This has been a big week for speeches. President Trump at the UN. Aung San Suu Kyi on the Myanmar’s Rohingya crisis. Theresa May in Florence today. These three outings have all been headline news around the world and were/are significant attempts to set or shift political agendas.
As someone who pours over strategic communication – thinking about how and why people and organisations approach their audiences, develop their messages and deliver them to maximise their influence and impact – this has been a fascinating week. Each of these speechmakers have a wide range of options to get their message out to their audiences – letter, press releases, video message, social media, interview, document/report and so on. Why then did they choose to make a speech; why choose to stand in front of some people and talk?
Part of the reason surely lies in the deep tradition of speech making and oratory – in which leaders from history have stood before the people and made their case; set out their argument. The history of our world is littered with examples of announcements being made in this way. This is a nod to underline how signifiant the announcement is – look I am making a speech not just issuing another press release. Part of the message here is the media – how the message is delivered says something about how important – perhaps historic – the author of the message believes it to be. The way the message is delivered really matters.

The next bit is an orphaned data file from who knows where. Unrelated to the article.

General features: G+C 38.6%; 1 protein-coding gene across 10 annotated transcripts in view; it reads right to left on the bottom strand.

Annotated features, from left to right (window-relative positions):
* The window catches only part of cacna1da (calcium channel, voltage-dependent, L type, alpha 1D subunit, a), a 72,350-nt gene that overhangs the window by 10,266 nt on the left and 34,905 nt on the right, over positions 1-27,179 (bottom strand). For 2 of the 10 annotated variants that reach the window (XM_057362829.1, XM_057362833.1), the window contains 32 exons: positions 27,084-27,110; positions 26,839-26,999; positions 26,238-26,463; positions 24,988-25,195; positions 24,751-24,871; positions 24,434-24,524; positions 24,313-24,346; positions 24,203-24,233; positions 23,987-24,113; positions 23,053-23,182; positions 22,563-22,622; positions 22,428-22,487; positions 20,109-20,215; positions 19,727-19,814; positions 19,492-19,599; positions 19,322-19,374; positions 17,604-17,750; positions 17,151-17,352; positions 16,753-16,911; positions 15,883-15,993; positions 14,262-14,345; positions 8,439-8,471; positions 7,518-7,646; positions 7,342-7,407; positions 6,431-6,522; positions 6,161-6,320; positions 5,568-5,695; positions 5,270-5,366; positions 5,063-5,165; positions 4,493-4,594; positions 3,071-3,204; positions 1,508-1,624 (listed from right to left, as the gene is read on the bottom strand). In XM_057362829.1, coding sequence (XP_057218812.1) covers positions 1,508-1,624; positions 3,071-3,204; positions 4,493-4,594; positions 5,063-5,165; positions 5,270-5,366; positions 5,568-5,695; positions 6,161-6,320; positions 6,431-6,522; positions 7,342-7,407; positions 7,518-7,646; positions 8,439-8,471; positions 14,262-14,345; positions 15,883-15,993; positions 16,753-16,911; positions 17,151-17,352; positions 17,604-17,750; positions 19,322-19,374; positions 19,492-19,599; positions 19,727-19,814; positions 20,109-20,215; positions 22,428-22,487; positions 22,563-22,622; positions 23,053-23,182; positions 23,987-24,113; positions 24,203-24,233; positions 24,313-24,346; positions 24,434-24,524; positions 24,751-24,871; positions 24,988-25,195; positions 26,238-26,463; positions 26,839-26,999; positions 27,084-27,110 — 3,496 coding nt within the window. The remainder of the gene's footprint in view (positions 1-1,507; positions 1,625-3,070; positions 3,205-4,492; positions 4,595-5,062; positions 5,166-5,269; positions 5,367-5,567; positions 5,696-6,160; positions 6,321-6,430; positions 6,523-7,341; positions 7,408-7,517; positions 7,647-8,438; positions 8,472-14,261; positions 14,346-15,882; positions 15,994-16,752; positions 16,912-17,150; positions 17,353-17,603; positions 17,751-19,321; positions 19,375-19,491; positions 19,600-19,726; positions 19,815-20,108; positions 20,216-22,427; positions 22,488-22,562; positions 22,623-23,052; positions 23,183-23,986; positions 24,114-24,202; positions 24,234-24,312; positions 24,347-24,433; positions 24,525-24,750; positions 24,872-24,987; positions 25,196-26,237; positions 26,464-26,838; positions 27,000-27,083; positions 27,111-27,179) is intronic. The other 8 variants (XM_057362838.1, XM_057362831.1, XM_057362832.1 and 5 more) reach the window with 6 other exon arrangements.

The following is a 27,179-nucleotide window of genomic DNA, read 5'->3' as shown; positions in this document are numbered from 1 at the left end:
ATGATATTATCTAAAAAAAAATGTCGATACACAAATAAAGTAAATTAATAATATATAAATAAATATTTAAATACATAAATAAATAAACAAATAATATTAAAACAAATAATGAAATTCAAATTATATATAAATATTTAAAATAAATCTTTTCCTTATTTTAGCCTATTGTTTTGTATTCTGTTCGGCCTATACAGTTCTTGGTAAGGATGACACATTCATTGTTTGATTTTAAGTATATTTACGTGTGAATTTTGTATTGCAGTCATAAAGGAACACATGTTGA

Part of the reason is practical. A speech cannot be edited by a media organisation like an interview or release – choosing only the “best bits” to use. Of course the media coverage will focus on what it decides are the most newsworthy sections but the speech itself sits on the record, in full, as the exact message the author wants to convey.
There is also something about the setting. To develop a message which will be picked up by media – print, broadcast and social – the author must think now about the context in which the speech will be seen, the wider narrative that can be attached to it. Speaking at the UN is news. Travelling to Florence – one of the most beautiful cities in the world, with a rich and important history, makes for a great setting for a speech on the future of Europe. The setting and context is part of the story of the speech – why speak here, who will be in the room, what the subliminal message of choosing this venue?
The way the message is delivered really matters. The ability to get out your message in full – unedited, unmangled – really matters. The setting and story really matters. This week we see again that, even in the world of 140 characters and short attention spans, making speeches still matters. They can hold the attention. They can capture the agenda. They can make a difference. The final piece of the jigsaw is of course what is said – the content. That matters most of all. History will judge whether these three speech makers achieved their goals this week – going into today’s third leg of the trilogy, I would suggest its speech makers 0, critics 2 so far. Over to you, Prime Minster.
Photo taken from BBC news website: http://www.bbc.co.uk/news/uk-politics-41355642